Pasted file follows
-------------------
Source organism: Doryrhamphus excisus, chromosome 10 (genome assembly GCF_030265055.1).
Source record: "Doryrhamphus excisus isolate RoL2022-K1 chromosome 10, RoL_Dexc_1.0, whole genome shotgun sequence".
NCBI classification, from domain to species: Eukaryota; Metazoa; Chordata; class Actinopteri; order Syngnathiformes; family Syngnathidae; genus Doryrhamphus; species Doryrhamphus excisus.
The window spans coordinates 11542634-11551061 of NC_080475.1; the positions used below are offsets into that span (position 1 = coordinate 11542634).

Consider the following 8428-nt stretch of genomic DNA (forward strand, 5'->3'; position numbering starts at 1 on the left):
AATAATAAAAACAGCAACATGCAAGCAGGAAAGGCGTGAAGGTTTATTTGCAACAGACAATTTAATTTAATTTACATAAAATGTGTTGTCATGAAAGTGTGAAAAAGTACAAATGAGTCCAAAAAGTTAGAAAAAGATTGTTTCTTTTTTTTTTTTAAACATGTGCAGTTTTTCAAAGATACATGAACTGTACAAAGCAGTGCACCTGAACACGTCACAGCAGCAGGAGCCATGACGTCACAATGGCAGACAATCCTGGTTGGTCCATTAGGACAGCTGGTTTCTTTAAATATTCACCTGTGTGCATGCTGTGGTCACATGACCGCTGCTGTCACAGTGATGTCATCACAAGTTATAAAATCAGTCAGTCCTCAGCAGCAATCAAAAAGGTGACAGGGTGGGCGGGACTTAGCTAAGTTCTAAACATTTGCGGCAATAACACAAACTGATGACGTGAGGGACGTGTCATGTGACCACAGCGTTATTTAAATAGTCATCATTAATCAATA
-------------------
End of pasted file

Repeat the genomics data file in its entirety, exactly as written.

Source organism: Doryrhamphus excisus, chromosome 10 (genome assembly GCF_030265055.1).
Source record: "Doryrhamphus excisus isolate RoL2022-K1 chromosome 10, RoL_Dexc_1.0, whole genome shotgun sequence".
NCBI classification, from domain to species: Eukaryota; Metazoa; Chordata; class Actinopteri; order Syngnathiformes; family Syngnathidae; genus Doryrhamphus; species Doryrhamphus excisus.
The window spans coordinates 11542634-11551061 of NC_080475.1; the positions used below are offsets into that span (position 1 = coordinate 11542634).

Consider the following 8428-nt stretch of genomic DNA (forward strand, 5'->3'; position numbering starts at 1 on the left):
AATAATAAAAACAGCAACATGCAAGCAGGAAAGGCGTGAAGGTTTATTTGCAACAGACAATTTAATTTAATTTACATAAAATGTGTTGTCATGAAAGTGTGAAAAAGTACAAATGAGTCCAAAAAGTTAGAAAAAGATTGTTTCTTTTTTTTTTTTAAACATGTGCAGTTTTTCAAAGATACATGAACTGTACAAAGCAGTGCACCTGAACACGTCACAGCAGCAGGAGCCATGACGTCACAATGGCAGACAATCCTGGTTGGTCCATTAGGACAGCTGGTTTCTTTAAATATTCACCTGTGTGCATGCTGTGGTCACATGACCGCTGCTGTCACAGTGATGTCATCACAAGTTATAAAATCAGTCAGTCCTCAGCAGCAATCAAAAAGGTGACAGGGTGGGCGGGACTTAGCTAAGTTCTAAACATTTGCGGCAATAACACAAACTGATGACGTGAGGGACGTGTCATGTGACCACAGCGTTATTTAAATAGTCATCATTAATCAATA